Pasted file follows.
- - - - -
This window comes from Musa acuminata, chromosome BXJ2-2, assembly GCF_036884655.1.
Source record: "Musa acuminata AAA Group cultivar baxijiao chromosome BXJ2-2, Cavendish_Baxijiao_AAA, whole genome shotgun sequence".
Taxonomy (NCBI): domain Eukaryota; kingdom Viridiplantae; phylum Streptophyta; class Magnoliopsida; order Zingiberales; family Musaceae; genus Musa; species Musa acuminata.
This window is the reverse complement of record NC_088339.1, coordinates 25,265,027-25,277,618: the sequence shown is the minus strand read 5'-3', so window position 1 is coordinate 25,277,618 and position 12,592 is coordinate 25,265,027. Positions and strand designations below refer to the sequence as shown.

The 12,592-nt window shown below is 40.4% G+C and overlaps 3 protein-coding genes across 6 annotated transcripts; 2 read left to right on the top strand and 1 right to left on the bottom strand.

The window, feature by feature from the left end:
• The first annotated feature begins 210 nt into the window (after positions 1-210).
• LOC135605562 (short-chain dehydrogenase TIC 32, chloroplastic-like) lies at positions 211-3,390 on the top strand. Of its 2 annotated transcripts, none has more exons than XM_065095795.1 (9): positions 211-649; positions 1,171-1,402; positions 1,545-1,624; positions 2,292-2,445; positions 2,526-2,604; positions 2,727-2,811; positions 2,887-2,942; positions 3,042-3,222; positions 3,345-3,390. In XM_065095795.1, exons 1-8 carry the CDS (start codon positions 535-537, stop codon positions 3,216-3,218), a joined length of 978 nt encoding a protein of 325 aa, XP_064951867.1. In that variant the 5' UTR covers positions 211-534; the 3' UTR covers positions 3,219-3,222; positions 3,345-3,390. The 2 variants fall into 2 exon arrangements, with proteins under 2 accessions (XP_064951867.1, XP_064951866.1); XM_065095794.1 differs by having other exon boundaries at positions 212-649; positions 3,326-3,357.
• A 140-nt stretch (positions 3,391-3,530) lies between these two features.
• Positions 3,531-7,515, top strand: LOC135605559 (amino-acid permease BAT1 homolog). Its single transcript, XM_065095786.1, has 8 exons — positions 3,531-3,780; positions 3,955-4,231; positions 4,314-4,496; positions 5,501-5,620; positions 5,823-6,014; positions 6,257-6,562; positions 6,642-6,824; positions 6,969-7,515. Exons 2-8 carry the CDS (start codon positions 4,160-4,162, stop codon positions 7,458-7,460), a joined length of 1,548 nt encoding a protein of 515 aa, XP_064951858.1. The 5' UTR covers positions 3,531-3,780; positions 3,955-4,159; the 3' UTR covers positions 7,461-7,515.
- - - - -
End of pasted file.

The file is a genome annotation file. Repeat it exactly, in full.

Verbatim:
This window comes from Musa acuminata, chromosome BXJ2-2, assembly GCF_036884655.1.
Source record: "Musa acuminata AAA Group cultivar baxijiao chromosome BXJ2-2, Cavendish_Baxijiao_AAA, whole genome shotgun sequence".
Taxonomy (NCBI): domain Eukaryota; kingdom Viridiplantae; phylum Streptophyta; class Magnoliopsida; order Zingiberales; family Musaceae; genus Musa; species Musa acuminata.
This window is the reverse complement of record NC_088339.1, coordinates 25,265,027-25,277,618: the sequence shown is the minus strand read 5'-3', so window position 1 is coordinate 25,277,618 and position 12,592 is coordinate 25,265,027. Positions and strand designations below refer to the sequence as shown.

The 12,592-nt window shown below is 40.4% G+C and overlaps 3 protein-coding genes across 6 annotated transcripts; 2 read left to right on the top strand and 1 right to left on the bottom strand.

The window, feature by feature from the left end:
• The first annotated feature begins 210 nt into the window (after positions 1-210).
• LOC135605562 (short-chain dehydrogenase TIC 32, chloroplastic-like) lies at positions 211-3,390 on the top strand. Of its 2 annotated transcripts, none has more exons than XM_065095795.1 (9): positions 211-649; positions 1,171-1,402; positions 1,545-1,624; positions 2,292-2,445; positions 2,526-2,604; positions 2,727-2,811; positions 2,887-2,942; positions 3,042-3,222; positions 3,345-3,390. In XM_065095795.1, exons 1-8 carry the CDS (start codon positions 535-537, stop codon positions 3,216-3,218), a joined length of 978 nt encoding a protein of 325 aa, XP_064951867.1. In that variant the 5' UTR covers positions 211-534; the 3' UTR covers positions 3,219-3,222; positions 3,345-3,390. The 2 variants fall into 2 exon arrangements, with proteins under 2 accessions (XP_064951867.1, XP_064951866.1); XM_065095794.1 differs by having other exon boundaries at positions 212-649; positions 3,326-3,357.
• A 140-nt stretch (positions 3,391-3,530) lies between these two features.
• Positions 3,531-7,515, top strand: LOC135605559 (amino-acid permease BAT1 homolog). Its single transcript, XM_065095786.1, has 8 exons — positions 3,531-3,780; positions 3,955-4,231; positions 4,314-4,496; positions 5,501-5,620; positions 5,823-6,014; positions 6,257-6,562; positions 6,642-6,824; positions 6,969-7,515. Exons 2-8 carry the CDS (start codon positions 4,160-4,162, stop codon positions 7,458-7,460), a joined length of 1,548 nt encoding a protein of 515 aa, XP_064951858.1. The 5' UTR covers positions 3,531-3,780; positions 3,955-4,159; the 3' UTR covers positions 7,461-7,515.